It was our fault, probably, the way we'd always babied her. Or maybe it was our father's fault --- Cordelia had always been his favorite. He'd never said no to her, not to her breathless baby cries, not to her childhood entreaties for ballet lessons (dropped before they got to fourth position, though she did wear the tutu for an awful long time after that, so it wasn't a total waste), and not to the desperate late-night calls for cash infusions in the years she'd spent drifting around the country, accomplishing nothing in particular. She was the Cordelia to his Lear, legendary in her devotion. He always lov'd our sister most. But whoever's fault it was, Cordy had thus far refused to grow up, and we'd indulged that in the same way we'd indulged every other whim she'd had for nearly her entire life. After all, we could hardly blame her. We were fairly certain that if anyone made public the various and variegated ways in which being an adult sucked eggs, more people might opt out entirely.
But now? Growing up didn't seem so much like a choice anymore. Cordy fumbled around through one of the bedrooms until she found a calendar, counting backward. It was almost June now, she was fairly certain. And she'd left Oregon, the last stop on that long, strange trip, in, what, February? She rubbed her knuckles on her forehead, thinking. It had been so long since things like dates mattered.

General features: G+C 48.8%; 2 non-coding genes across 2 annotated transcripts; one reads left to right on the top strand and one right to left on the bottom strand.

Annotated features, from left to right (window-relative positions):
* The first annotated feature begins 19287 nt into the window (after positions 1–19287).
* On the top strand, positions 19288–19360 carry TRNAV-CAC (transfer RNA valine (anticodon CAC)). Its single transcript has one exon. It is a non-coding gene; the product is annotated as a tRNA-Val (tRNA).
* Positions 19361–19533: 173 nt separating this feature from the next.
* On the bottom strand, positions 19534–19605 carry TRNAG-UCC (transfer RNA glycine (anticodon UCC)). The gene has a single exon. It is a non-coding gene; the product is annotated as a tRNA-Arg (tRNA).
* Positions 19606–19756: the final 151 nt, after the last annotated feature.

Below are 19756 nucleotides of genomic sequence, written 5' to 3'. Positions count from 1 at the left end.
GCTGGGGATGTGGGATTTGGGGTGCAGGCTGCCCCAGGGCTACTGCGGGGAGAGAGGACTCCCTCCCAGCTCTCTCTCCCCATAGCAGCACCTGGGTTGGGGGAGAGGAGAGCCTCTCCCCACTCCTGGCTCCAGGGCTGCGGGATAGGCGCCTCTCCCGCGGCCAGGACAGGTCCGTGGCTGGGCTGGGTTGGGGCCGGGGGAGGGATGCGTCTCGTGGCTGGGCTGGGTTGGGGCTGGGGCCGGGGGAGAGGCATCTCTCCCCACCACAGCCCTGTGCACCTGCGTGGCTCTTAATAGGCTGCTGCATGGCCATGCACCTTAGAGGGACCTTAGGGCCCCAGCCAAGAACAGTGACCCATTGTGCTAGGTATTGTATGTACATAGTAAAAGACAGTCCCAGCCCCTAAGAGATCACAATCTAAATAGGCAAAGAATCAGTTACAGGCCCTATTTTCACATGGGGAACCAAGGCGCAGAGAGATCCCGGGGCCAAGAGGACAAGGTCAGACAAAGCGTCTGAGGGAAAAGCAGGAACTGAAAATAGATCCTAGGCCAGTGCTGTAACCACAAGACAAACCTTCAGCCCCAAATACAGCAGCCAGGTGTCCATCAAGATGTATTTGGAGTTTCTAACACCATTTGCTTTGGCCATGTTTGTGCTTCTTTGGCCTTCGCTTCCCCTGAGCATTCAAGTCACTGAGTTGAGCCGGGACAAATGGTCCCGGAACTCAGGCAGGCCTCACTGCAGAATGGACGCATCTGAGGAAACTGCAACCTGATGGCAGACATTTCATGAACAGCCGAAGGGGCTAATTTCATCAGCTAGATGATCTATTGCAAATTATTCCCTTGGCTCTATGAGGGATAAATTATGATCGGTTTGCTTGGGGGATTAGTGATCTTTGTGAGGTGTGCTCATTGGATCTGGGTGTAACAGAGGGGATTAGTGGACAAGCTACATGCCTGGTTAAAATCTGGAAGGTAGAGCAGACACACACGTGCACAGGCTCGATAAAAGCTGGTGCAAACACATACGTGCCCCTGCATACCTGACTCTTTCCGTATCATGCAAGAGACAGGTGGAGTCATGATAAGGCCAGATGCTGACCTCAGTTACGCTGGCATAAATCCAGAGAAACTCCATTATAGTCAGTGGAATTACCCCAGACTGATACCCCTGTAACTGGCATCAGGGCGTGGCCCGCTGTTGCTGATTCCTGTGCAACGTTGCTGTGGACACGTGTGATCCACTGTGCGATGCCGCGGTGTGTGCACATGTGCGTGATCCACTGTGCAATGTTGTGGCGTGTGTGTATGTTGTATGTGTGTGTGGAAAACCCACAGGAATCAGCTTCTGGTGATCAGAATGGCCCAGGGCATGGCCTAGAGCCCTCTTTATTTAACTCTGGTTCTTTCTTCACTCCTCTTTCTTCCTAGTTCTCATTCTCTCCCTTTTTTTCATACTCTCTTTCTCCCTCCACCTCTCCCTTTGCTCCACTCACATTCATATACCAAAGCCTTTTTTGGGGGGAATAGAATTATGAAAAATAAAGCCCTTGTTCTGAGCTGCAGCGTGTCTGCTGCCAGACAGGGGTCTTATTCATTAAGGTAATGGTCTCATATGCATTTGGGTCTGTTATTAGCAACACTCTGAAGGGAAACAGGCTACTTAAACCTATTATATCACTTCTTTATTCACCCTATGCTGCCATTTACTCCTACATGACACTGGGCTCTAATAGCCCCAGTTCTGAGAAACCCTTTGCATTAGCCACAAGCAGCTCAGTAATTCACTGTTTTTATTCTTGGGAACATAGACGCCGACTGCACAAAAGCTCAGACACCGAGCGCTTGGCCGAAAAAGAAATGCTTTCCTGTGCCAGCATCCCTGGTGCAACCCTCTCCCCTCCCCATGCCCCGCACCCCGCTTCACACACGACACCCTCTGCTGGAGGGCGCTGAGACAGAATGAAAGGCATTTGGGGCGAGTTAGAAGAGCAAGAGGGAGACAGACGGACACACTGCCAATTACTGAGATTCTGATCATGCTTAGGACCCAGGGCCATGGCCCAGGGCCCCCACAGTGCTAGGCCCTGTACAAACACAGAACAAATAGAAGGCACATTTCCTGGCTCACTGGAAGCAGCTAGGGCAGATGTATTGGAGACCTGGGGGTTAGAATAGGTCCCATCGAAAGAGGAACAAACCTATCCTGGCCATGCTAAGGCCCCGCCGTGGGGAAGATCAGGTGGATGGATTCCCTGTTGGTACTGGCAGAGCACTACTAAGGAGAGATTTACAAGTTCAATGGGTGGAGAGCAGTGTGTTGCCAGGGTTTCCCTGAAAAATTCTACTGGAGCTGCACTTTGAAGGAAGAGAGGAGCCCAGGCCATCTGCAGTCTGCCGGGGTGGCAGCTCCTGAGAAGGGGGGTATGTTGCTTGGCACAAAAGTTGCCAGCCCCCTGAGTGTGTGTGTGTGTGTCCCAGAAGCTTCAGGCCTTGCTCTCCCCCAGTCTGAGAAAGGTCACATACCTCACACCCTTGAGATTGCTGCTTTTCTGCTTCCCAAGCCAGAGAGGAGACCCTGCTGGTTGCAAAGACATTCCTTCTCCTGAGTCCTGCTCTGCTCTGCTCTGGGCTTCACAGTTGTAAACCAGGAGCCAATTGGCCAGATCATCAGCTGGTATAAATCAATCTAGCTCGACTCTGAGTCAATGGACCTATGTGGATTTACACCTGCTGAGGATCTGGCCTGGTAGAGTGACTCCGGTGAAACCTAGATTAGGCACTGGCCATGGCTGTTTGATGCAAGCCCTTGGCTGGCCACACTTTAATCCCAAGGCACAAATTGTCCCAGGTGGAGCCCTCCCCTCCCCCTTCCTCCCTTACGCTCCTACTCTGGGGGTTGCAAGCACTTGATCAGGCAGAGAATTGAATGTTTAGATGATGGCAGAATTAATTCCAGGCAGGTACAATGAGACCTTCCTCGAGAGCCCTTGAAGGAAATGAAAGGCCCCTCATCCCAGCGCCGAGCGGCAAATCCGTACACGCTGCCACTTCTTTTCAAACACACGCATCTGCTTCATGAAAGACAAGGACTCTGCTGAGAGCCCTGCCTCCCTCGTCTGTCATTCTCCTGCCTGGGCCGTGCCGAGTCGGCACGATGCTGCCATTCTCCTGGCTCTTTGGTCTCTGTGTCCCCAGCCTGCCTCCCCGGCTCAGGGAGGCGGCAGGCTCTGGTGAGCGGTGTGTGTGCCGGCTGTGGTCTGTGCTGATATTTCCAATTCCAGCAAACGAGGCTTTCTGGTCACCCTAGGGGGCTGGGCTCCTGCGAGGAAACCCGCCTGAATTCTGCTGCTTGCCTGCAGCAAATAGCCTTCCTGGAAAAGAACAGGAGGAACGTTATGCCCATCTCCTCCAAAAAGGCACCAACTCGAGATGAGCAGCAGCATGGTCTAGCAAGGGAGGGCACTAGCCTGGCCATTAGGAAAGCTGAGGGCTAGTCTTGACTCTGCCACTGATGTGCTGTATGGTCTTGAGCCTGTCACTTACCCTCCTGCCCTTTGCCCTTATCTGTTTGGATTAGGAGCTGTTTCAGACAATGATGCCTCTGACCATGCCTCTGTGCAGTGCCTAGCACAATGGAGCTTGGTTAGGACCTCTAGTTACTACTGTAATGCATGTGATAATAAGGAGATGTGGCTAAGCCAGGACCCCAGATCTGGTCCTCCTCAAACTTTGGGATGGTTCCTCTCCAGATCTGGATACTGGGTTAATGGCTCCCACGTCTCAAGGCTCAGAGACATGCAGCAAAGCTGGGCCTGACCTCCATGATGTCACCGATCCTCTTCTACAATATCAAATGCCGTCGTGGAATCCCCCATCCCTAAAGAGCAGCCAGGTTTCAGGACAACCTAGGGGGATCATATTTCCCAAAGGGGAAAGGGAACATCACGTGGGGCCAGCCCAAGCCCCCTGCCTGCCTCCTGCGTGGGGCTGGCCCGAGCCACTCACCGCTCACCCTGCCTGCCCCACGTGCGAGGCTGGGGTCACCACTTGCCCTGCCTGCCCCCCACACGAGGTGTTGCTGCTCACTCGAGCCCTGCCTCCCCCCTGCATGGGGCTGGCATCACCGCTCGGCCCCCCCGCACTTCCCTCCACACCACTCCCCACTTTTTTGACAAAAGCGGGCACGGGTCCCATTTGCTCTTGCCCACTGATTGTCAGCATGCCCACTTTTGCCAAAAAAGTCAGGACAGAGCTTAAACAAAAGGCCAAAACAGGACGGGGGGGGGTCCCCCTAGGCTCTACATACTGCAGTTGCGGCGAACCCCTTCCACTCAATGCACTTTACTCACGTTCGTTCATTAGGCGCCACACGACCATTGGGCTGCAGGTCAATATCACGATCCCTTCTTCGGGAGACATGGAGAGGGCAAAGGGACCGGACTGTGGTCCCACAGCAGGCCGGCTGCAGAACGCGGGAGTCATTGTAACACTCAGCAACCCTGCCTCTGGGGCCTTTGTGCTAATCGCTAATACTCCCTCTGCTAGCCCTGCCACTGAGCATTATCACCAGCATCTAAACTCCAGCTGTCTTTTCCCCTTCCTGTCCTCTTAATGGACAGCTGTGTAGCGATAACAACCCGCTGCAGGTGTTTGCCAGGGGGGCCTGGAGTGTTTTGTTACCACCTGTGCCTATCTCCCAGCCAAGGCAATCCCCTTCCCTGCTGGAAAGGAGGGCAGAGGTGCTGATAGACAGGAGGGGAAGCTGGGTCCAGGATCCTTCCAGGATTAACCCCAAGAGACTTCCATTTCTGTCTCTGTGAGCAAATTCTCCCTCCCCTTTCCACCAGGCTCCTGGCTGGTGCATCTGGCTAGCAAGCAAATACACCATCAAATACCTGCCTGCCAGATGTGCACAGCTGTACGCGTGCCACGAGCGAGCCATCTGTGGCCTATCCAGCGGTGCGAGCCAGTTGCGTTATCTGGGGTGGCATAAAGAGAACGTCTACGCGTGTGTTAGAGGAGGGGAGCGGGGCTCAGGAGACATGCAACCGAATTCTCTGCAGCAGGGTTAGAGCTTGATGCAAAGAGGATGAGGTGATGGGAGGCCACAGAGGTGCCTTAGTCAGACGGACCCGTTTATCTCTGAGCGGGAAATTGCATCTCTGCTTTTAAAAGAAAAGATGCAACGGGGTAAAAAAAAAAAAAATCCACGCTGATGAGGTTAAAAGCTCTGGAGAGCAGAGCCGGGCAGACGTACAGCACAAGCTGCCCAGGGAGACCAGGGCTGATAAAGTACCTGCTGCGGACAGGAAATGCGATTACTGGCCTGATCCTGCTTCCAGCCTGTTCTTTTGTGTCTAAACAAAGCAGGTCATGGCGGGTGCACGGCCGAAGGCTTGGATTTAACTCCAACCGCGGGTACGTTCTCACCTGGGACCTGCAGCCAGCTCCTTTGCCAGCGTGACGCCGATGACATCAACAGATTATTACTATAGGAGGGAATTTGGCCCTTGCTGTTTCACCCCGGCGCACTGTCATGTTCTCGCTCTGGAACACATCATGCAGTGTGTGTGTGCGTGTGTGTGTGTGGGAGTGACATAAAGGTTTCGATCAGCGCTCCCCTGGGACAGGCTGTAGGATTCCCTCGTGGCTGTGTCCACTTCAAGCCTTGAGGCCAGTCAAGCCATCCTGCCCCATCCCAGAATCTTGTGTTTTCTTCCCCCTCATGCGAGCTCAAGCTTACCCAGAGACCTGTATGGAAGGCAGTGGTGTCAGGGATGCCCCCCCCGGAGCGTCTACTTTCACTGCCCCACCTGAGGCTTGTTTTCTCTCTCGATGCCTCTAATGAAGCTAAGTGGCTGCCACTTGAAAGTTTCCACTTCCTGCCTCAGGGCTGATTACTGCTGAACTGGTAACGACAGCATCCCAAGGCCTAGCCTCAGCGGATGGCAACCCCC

But she could trace the journey back, before she'd started feeling so empty and nauseated in the mornings, before her breasts had grown tender enough that even the material of a T-shirt seemed like it was scraping against her skin, before the endless fatigue that swept over her at the strangest times, before she'd known. Washington, California, Arizona. Her period had come in Arizona; she dimly remembered a tussle with a recalcitrant tampon dispenser in a rest stop bathroom. And then she'd gone to New Mexico, where there'd been a painter, much older, his hair painted with shocking strands of white, his skin wrinkled from the sun, his hands broad and callused. She'd paused there for a few weeks, waitressing a handful of shifts to make money for the rest of the trip home, not that it had lasted. He'd come into the restaurant to eat, all by himself, and it had been so late, and his eyes were so lonely. For a week she'd stayed with him, spending the days curled on a couch in his studio, reading and staring out over the arroyos while he painted in silence: strange, contorted swirls of color that dripped off the canvases onto the floor. But he'd been gentle, and blessedly quiet, and after so much Sturm und Drang, she'd nearly been sad to leave. The last night, there'd been a broken condom, a hushed argument, dark dreams, and the next morning she had been gone.